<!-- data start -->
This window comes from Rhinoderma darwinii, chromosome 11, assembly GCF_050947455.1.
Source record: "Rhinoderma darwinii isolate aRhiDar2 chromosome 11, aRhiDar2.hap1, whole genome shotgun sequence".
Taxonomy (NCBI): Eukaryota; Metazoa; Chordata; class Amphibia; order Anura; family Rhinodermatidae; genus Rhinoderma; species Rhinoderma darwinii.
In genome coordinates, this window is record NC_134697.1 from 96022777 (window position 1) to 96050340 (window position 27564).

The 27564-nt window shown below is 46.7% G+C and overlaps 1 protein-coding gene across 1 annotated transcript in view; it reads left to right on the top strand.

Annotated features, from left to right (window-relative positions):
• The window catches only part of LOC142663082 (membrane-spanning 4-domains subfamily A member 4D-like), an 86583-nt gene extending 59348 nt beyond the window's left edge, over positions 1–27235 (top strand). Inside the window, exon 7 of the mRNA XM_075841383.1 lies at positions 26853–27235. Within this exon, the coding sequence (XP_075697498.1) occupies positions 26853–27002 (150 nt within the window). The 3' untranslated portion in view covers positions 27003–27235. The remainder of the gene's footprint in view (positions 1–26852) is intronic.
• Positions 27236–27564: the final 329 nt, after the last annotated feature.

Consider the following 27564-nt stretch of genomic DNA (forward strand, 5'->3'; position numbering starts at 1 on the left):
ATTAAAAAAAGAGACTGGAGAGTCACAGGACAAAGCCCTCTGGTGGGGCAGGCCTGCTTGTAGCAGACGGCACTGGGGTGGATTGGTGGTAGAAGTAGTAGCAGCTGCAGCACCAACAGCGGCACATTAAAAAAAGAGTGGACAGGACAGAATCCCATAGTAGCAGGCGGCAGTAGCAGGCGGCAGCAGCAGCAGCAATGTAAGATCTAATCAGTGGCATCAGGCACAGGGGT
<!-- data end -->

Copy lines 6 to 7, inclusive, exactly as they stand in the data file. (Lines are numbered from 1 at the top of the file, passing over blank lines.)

Annotated features, from left to right (window-relative positions):
• The window catches only part of LOC142663082 (membrane-spanning 4-domains subfamily A member 4D-like), an 86583-nt gene extending 59348 nt beyond the window's left edge, over positions 1–27235 (top strand). Inside the window, exon 7 of the mRNA XM_075841383.1 lies at positions 26853–27235. Within this exon, the coding sequence (XP_075697498.1) occupies positions 26853–27002 (150 nt within the window). The 3' untranslated portion in view covers positions 27003–27235. The remainder of the gene's footprint in view (positions 1–26852) is intronic.